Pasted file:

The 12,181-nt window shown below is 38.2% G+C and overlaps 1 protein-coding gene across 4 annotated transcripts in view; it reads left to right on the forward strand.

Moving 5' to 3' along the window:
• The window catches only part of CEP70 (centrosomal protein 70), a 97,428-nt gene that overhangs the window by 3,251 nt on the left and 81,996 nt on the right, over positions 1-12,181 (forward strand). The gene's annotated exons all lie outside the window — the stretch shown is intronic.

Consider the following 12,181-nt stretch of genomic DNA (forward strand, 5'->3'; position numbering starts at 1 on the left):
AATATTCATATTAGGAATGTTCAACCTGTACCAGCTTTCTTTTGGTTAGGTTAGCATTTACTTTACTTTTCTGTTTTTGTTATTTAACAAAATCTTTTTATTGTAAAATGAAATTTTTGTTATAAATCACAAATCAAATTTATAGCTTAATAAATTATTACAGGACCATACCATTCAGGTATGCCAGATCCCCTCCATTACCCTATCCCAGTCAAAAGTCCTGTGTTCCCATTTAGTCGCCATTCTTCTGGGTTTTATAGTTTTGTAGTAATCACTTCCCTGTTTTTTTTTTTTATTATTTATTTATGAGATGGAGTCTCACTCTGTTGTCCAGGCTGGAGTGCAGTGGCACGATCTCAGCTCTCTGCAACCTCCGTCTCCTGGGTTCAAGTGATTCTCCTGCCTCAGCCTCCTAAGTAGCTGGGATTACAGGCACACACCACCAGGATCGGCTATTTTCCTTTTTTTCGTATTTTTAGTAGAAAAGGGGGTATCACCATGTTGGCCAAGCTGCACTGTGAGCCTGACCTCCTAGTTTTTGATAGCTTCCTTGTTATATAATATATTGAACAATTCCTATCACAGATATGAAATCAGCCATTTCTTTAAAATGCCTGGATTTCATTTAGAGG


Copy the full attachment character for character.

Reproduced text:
The 12,181-nt window shown below is 38.2% G+C and overlaps 1 protein-coding gene across 4 annotated transcripts in view; it reads left to right on the forward strand.

Moving 5' to 3' along the window:
• The window catches only part of CEP70 (centrosomal protein 70), a 97,428-nt gene that overhangs the window by 3,251 nt on the left and 81,996 nt on the right, over positions 1-12,181 (forward strand). The gene's annotated exons all lie outside the window — the stretch shown is intronic.

Consider the following 12,181-nt stretch of genomic DNA (forward strand, 5'->3'; position numbering starts at 1 on the left):
AATATTCATATTAGGAATGTTCAACCTGTACCAGCTTTCTTTTGGTTAGGTTAGCATTTACTTTACTTTTCTGTTTTTGTTATTTAACAAAATCTTTTTATTGTAAAATGAAATTTTTGTTATAAATCACAAATCAAATTTATAGCTTAATAAATTATTACAGGACCATACCATTCAGGTATGCCAGATCCCCTCCATTACCCTATCCCAGTCAAAAGTCCTGTGTTCCCATTTAGTCGCCATTCTTCTGGGTTTTATAGTTTTGTAGTAATCACTTCCCTGTTTTTTTTTTTTATTATTTATTTATGAGATGGAGTCTCACTCTGTTGTCCAGGCTGGAGTGCAGTGGCACGATCTCAGCTCTCTGCAACCTCCGTCTCCTGGGTTCAAGTGATTCTCCTGCCTCAGCCTCCTAAGTAGCTGGGATTACAGGCACACACCACCAGGATCGGCTATTTTCCTTTTTTTCGTATTTTTAGTAGAAAAGGGGGTATCACCATGTTGGCCAAGCTGCACTGTGAGCCTGACCTCCTAGTTTTTGATAGCTTCCTTGTTATATAATATATTGAACAATTCCTATCACAGATATGAAATCAGCCATTTCTTTAAAATGCCTGGATTTCATTTAGAGG